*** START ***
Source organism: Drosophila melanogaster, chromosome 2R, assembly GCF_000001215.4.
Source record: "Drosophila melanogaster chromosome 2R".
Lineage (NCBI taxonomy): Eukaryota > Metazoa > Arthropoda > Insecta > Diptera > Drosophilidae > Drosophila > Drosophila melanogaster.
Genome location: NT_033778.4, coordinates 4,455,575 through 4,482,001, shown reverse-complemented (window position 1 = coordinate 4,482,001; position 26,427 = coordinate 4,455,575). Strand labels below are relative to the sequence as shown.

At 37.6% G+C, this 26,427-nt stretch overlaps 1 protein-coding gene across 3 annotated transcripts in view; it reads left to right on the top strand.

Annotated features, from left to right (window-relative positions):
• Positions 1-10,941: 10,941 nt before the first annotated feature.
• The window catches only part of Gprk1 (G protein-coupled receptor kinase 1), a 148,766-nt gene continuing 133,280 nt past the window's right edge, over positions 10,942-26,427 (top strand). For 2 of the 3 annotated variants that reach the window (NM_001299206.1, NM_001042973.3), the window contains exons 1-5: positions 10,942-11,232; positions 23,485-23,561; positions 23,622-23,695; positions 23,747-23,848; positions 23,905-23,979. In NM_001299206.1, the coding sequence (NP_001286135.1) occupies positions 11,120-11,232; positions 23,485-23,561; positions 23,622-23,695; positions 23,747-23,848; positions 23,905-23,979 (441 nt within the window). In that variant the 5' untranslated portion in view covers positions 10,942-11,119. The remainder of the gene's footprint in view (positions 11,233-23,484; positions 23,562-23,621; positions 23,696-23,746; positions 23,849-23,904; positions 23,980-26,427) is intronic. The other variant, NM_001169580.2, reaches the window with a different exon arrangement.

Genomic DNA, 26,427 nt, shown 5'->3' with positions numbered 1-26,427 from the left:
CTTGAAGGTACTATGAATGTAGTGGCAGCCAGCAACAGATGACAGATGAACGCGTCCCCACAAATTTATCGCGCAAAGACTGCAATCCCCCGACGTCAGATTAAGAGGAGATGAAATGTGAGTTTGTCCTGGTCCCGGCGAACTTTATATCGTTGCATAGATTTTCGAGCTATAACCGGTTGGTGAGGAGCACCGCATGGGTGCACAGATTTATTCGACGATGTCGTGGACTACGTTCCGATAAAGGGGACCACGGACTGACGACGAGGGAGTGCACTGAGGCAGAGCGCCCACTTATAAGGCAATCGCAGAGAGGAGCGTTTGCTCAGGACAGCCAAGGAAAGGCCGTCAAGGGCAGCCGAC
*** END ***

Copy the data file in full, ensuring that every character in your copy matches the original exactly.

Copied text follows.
Source organism: Drosophila melanogaster, chromosome 2R, assembly GCF_000001215.4.
Source record: "Drosophila melanogaster chromosome 2R".
Lineage (NCBI taxonomy): Eukaryota > Metazoa > Arthropoda > Insecta > Diptera > Drosophilidae > Drosophila > Drosophila melanogaster.
Genome location: NT_033778.4, coordinates 4,455,575 through 4,482,001, shown reverse-complemented (window position 1 = coordinate 4,482,001; position 26,427 = coordinate 4,455,575). Strand labels below are relative to the sequence as shown.

At 37.6% G+C, this 26,427-nt stretch overlaps 1 protein-coding gene across 3 annotated transcripts in view; it reads left to right on the top strand.

Annotated features, from left to right (window-relative positions):
• Positions 1-10,941: 10,941 nt before the first annotated feature.
• The window catches only part of Gprk1 (G protein-coupled receptor kinase 1), a 148,766-nt gene continuing 133,280 nt past the window's right edge, over positions 10,942-26,427 (top strand). For 2 of the 3 annotated variants that reach the window (NM_001299206.1, NM_001042973.3), the window contains exons 1-5: positions 10,942-11,232; positions 23,485-23,561; positions 23,622-23,695; positions 23,747-23,848; positions 23,905-23,979. In NM_001299206.1, the coding sequence (NP_001286135.1) occupies positions 11,120-11,232; positions 23,485-23,561; positions 23,622-23,695; positions 23,747-23,848; positions 23,905-23,979 (441 nt within the window). In that variant the 5' untranslated portion in view covers positions 10,942-11,119. The remainder of the gene's footprint in view (positions 11,233-23,484; positions 23,562-23,621; positions 23,696-23,746; positions 23,849-23,904; positions 23,980-26,427) is intronic. The other variant, NM_001169580.2, reaches the window with a different exon arrangement.

Genomic DNA, 26,427 nt, shown 5'->3' with positions numbered 1-26,427 from the left:
CTTGAAGGTACTATGAATGTAGTGGCAGCCAGCAACAGATGACAGATGAACGCGTCCCCACAAATTTATCGCGCAAAGACTGCAATCCCCCGACGTCAGATTAAGAGGAGATGAAATGTGAGTTTGTCCTGGTCCCGGCGAACTTTATATCGTTGCATAGATTTTCGAGCTATAACCGGTTGGTGAGGAGCACCGCATGGGTGCACAGATTTATTCGACGATGTCGTGGACTACGTTCCGATAAAGGGGACCACGGACTGACGACGAGGGAGTGCACTGAGGCAGAGCGCCCACTTATAAGGCAATCGCAGAGAGGAGCGTTTGCTCAGGACAGCCAAGGAAAGGCCGTCAAGGGCAGCCGAC